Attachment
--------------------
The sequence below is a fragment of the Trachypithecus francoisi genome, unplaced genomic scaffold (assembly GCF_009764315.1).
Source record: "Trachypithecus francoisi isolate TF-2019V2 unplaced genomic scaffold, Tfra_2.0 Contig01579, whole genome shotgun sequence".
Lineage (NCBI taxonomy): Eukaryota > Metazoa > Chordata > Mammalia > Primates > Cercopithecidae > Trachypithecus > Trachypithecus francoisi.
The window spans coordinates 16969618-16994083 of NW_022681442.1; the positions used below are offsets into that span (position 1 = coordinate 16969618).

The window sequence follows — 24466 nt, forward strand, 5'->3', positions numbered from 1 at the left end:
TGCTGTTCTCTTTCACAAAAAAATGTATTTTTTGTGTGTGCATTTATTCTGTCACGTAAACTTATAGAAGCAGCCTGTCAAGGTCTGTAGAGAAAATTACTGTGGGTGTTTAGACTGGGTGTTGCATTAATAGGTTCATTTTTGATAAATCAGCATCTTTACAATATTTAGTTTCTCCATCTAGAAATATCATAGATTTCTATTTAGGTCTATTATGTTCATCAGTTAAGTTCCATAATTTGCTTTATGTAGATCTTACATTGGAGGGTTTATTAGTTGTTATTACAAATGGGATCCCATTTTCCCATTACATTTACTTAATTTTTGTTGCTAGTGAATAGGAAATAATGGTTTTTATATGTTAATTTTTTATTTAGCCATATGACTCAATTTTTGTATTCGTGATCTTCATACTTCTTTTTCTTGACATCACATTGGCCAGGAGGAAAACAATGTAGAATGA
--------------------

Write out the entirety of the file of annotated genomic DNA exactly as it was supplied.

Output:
The sequence below is a fragment of the Trachypithecus francoisi genome, unplaced genomic scaffold (assembly GCF_009764315.1).
Source record: "Trachypithecus francoisi isolate TF-2019V2 unplaced genomic scaffold, Tfra_2.0 Contig01579, whole genome shotgun sequence".
Lineage (NCBI taxonomy): Eukaryota > Metazoa > Chordata > Mammalia > Primates > Cercopithecidae > Trachypithecus > Trachypithecus francoisi.
The window spans coordinates 16969618-16994083 of NW_022681442.1; the positions used below are offsets into that span (position 1 = coordinate 16969618).

The window sequence follows — 24466 nt, forward strand, 5'->3', positions numbered from 1 at the left end:
TGCTGTTCTCTTTCACAAAAAAATGTATTTTTTGTGTGTGCATTTATTCTGTCACGTAAACTTATAGAAGCAGCCTGTCAAGGTCTGTAGAGAAAATTACTGTGGGTGTTTAGACTGGGTGTTGCATTAATAGGTTCATTTTTGATAAATCAGCATCTTTACAATATTTAGTTTCTCCATCTAGAAATATCATAGATTTCTATTTAGGTCTATTATGTTCATCAGTTAAGTTCCATAATTTGCTTTATGTAGATCTTACATTGGAGGGTTTATTAGTTGTTATTACAAATGGGATCCCATTTTCCCATTACATTTACTTAATTTTTGTTGCTAGTGAATAGGAAATAATGGTTTTTATATGTTAATTTTTTATTTAGCCATATGACTCAATTTTTGTATTCGTGATCTTCATACTTCTTTTTCTTGACATCACATTGGCCAGGAGGAAAACAATGTAGAATGA